WITH the dust from the PDM’s implosion still not fully settled, the PTI is now faced with growing dissension from within its own ranks which threatens to expose the latent fissures within the party rank and file. At the heart of this brewing crisis is PTI’s former secretary general Jahangir Khan Tareen. He and his son are facing allegations of money laundering and price manipulation as one of the major players in the sugar industry. Multiple FIRs have been registered against them and their numerous accounts frozen while FIA, the investigating agency, continues to summon them for questioning. Mr Tareen has denied all these charges and says he is being hounded for political reasons. For a year he kept quiet and stayed on the sidelines but since last week, he has started to speak out. In fact, others from within the party also began to vocalise their support for him. First a few Punjab cabinet ministers and parliamentarians accompanied him to the summons, and then more than two dozen federal and provincial parliamentarians of the PTI attended a dinner at his home to show their support.
This should worry the PTI leadership. So far Mr Tareen’s supporters have been careful not to criticise their top leaders and have requested a meeting with Prime Minister Imran Khan in an attempt to persuade him that Mr Tareen is being wronged. Mr Tareen himself has chosen his words carefully and refused to be baited into saying anything unfavourable about the prime minister. However, the number of people standing with him, and their argument that he is being persecuted by people within the party, is reflective of the disgruntlement that is brewing ominously inside the PTI. In terms of power politics, this could have dangerous consequences for the PTI government in Punjab. There are speculations that PTI parliamentarians openly supporting Mr Tareen against their party could constitute a forward bloc inside the Punjab Assembly. With the Usman Buzdar government having a thin majority, a forward bloc could present a clear and present danger for the PTI-PML-Q ruling coalition.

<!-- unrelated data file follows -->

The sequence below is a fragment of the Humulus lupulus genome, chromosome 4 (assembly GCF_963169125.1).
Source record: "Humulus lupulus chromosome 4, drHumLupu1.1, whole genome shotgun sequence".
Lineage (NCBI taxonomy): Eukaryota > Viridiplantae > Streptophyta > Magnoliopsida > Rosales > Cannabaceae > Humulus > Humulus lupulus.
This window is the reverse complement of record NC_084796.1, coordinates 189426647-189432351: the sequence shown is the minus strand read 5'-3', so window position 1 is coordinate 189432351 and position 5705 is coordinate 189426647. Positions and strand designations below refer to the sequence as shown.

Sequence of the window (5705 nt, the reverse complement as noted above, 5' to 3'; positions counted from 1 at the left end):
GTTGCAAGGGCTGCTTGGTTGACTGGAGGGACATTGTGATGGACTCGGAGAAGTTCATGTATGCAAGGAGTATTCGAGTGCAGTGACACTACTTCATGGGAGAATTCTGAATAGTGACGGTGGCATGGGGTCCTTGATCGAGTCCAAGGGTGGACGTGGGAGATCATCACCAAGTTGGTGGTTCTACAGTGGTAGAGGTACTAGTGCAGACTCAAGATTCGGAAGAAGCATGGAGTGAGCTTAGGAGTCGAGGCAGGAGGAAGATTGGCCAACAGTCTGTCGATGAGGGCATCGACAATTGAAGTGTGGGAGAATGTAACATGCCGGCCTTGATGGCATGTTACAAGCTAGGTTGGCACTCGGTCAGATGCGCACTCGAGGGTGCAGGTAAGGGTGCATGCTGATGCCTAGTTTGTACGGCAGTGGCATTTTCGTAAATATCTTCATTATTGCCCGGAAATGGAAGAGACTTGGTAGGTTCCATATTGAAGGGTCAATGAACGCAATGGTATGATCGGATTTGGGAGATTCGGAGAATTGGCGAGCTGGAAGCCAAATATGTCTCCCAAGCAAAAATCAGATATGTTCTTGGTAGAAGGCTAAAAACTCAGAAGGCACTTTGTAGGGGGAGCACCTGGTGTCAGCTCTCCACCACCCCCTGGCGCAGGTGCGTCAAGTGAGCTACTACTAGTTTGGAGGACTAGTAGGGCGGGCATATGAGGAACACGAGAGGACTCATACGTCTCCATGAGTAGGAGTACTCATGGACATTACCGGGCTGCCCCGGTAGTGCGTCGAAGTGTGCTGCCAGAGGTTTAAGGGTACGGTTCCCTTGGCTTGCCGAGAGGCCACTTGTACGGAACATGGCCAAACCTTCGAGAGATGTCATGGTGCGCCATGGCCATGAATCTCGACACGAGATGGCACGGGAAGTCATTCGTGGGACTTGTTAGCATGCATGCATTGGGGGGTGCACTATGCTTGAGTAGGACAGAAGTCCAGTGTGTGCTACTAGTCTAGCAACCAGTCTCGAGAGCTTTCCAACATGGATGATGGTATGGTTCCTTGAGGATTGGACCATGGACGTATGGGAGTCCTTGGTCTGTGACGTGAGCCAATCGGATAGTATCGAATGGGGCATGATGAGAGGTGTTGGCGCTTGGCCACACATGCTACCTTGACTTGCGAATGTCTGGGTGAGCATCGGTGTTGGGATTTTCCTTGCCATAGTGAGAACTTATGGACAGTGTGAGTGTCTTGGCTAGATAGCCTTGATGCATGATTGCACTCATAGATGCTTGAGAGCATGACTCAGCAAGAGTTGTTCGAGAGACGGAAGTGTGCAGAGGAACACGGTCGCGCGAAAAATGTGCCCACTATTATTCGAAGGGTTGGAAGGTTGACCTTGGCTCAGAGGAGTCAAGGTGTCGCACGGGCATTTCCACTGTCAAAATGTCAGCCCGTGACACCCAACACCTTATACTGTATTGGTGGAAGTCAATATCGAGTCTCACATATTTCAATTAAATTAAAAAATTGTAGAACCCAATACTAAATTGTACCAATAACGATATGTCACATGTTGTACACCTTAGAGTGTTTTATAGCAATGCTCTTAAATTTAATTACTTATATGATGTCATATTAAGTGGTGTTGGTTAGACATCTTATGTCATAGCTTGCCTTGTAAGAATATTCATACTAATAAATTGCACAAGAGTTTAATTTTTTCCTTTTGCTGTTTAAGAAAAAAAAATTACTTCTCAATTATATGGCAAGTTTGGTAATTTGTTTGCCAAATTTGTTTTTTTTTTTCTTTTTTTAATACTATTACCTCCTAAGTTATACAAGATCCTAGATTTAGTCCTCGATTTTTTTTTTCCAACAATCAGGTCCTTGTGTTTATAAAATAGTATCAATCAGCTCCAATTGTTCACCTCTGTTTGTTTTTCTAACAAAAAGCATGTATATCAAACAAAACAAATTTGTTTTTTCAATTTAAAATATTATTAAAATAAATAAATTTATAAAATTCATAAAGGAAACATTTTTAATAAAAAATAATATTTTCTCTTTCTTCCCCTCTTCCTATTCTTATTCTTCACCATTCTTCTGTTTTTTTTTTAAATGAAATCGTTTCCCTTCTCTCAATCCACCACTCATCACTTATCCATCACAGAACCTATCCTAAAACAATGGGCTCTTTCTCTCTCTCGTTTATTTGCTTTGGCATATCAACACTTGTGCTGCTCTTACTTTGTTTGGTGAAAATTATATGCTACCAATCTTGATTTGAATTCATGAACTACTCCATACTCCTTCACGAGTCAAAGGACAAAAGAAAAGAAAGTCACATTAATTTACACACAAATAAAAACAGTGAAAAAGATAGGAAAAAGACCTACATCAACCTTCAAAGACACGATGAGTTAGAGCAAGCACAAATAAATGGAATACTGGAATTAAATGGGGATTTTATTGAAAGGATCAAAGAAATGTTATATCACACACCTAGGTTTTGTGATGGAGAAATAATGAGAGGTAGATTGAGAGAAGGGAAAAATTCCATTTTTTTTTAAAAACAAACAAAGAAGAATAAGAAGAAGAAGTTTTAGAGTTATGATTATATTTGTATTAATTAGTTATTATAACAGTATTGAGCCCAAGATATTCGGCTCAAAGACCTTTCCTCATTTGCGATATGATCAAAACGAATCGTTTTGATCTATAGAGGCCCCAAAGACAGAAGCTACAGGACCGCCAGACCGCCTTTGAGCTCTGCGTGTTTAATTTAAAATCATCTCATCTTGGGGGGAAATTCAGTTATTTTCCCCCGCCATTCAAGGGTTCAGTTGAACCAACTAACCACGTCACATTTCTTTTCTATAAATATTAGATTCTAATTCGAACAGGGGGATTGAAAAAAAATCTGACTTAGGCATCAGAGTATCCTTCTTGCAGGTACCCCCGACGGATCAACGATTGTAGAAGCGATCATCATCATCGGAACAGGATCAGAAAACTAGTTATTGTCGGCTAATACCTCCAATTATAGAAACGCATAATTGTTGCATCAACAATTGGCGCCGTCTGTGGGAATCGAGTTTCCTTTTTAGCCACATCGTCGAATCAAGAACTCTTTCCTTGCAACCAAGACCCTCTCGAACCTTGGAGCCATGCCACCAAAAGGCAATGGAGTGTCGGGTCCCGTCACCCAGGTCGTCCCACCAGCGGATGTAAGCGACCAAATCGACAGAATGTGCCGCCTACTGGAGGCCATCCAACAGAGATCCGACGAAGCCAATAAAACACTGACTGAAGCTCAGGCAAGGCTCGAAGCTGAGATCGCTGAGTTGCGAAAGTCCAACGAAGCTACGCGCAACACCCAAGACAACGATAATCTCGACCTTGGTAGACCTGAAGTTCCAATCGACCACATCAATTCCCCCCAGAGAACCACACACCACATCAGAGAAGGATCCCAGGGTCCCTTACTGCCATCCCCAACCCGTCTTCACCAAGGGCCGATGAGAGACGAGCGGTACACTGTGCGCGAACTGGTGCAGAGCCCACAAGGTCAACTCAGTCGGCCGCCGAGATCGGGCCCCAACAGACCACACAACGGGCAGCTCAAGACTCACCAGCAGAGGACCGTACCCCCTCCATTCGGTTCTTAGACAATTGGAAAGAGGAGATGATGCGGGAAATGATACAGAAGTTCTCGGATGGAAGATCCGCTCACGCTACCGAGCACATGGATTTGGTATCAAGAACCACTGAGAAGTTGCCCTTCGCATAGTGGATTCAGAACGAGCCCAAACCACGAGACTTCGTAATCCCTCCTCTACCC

This does not mean that Mr Tareen should not be moved against if he is suspected of wrongdoing. There is merit in Prime Minister Khan’s statement that he will hold everyone accountable regardless of whether the person is associated with his party or the opposition. In this endeavour though, the government has to ensure that the process of accountability is indeed across the board. The evidence so far, unfortunately, is to the contrary. While Mr Tareen is accused of manipulating the sugar prices for profit, there are many sugar barons within the PTI ranks who have not been charged with similar offences. If Mr Tareen is successful in convincing more people in the PTI that he is a victim of some conspiracy, he can create serious problems for Mr Khan.
Published in Dawn, April 11th, 2021